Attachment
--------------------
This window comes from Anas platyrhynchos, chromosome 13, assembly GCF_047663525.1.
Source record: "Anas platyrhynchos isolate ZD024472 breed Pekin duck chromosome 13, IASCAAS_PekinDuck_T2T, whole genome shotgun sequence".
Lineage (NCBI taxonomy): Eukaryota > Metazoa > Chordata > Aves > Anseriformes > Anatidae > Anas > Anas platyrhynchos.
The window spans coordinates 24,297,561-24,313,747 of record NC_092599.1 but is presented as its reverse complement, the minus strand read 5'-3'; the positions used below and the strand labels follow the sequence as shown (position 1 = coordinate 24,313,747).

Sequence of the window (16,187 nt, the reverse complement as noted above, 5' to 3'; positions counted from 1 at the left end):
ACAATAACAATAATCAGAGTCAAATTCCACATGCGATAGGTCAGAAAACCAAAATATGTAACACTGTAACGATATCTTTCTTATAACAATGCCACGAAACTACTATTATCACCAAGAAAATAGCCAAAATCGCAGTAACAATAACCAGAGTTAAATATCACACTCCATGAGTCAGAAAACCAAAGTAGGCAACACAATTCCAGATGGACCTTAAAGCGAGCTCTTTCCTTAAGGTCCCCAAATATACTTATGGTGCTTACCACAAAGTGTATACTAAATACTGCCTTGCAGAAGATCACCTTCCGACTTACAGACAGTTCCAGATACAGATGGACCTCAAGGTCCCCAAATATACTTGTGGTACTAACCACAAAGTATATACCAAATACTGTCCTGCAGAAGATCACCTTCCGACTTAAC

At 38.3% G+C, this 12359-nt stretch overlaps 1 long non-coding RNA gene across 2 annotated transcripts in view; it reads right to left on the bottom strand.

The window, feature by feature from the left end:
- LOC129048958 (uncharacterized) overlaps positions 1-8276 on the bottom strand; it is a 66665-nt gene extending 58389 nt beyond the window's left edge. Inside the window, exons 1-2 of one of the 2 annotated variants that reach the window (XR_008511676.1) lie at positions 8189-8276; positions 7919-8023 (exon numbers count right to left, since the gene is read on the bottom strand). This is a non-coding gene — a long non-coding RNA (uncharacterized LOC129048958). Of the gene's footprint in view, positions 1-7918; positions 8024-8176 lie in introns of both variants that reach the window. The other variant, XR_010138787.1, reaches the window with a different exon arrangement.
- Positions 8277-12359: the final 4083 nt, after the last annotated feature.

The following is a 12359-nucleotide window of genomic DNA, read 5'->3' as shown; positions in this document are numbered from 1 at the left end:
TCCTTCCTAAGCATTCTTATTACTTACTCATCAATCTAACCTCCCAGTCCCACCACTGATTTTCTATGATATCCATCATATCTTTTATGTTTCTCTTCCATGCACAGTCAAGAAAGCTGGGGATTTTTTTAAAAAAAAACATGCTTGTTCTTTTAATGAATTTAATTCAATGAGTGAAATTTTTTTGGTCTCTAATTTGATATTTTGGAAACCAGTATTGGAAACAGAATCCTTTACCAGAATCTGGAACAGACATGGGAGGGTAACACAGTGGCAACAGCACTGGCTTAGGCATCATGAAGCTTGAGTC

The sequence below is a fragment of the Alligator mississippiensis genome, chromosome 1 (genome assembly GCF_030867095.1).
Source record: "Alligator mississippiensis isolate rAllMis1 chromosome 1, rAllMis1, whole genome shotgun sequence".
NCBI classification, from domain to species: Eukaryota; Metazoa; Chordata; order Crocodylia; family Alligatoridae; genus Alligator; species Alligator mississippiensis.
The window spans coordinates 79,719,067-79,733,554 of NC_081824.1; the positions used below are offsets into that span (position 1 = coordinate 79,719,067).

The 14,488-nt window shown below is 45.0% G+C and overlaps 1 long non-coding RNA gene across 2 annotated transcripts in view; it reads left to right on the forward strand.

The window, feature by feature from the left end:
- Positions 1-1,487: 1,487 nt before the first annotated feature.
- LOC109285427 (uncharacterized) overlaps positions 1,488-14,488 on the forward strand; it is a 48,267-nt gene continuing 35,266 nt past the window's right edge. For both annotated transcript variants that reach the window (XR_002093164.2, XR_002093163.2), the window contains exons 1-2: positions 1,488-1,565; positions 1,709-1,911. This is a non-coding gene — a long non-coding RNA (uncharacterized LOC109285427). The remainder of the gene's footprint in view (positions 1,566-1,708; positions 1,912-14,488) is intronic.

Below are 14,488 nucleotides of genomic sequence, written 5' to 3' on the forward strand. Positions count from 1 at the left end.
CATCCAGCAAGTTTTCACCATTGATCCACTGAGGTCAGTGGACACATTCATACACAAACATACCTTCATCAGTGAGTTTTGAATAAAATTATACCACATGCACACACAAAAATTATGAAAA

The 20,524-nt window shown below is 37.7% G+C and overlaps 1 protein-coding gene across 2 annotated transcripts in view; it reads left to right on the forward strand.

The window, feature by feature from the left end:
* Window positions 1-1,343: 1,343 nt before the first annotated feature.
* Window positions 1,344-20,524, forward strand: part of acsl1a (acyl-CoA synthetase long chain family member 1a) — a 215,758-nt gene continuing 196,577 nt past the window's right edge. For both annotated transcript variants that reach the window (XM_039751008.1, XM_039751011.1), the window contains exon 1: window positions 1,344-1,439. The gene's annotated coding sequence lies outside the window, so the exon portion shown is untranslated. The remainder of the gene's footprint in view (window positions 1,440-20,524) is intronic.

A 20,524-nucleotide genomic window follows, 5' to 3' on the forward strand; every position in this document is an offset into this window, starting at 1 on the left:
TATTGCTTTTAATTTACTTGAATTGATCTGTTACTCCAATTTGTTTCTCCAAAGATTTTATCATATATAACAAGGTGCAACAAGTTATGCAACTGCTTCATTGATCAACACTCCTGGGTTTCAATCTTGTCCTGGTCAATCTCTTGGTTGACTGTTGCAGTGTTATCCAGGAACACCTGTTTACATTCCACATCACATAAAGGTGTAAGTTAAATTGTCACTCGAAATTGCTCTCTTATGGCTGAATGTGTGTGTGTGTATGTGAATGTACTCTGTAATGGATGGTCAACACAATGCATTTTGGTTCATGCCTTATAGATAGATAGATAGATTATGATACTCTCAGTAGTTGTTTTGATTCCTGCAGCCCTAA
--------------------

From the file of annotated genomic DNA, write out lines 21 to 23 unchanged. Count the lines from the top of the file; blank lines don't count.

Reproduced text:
Below are 14,488 nucleotides of genomic sequence, written 5' to 3' on the forward strand. Positions count from 1 at the left end.
CATCCAGCAAGTTTTCACCATTGATCCACTGAGGTCAGTGGACACATTCATACACAAACATACCTTCATCAGTGAGTTTTGAATAAAATTATACCACATGCACACACAAAAATTATGAAAA

The 20,524-nt window shown below is 37.7% G+C and overlaps 1 protein-coding gene across 2 annotated transcripts in view; it reads left to right on the forward strand.